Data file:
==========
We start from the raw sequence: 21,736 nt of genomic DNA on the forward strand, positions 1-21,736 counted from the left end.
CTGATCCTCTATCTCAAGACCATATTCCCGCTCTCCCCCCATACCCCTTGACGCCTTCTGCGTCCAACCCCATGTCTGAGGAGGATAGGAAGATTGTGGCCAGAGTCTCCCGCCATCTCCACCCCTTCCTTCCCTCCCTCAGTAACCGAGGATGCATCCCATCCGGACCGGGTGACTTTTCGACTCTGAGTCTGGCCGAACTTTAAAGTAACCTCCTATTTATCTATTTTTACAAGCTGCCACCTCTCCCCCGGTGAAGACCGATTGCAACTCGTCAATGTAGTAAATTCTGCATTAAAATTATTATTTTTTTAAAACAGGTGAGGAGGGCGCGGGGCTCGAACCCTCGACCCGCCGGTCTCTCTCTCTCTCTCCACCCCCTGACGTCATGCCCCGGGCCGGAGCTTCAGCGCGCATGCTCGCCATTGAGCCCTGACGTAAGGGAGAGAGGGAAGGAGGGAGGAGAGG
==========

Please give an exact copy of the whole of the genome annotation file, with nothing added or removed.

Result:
We start from the raw sequence: 21,736 nt of genomic DNA on the forward strand, positions 1-21,736 counted from the left end.
CTGATCCTCTATCTCAAGACCATATTCCCGCTCTCCCCCCATACCCCTTGACGCCTTCTGCGTCCAACCCCATGTCTGAGGAGGATAGGAAGATTGTGGCCAGAGTCTCCCGCCATCTCCACCCCTTCCTTCCCTCCCTCAGTAACCGAGGATGCATCCCATCCGGACCGGGTGACTTTTCGACTCTGAGTCTGGCCGAACTTTAAAGTAACCTCCTATTTATCTATTTTTACAAGCTGCCACCTCTCCCCCGGTGAAGACCGATTGCAACTCGTCAATGTAGTAAATTCTGCATTAAAATTATTATTTTTTTAAAACAGGTGAGGAGGGCGCGGGGCTCGAACCCTCGACCCGCCGGTCTCTCTCTCTCTCTCCACCCCCTGACGTCATGCCCCGGGCCGGAGCTTCAGCGCGCATGCTCGCCATTGAGCCCTGACGTAAGGGAGAGAGGGAAGGAGGGAGGAGAGG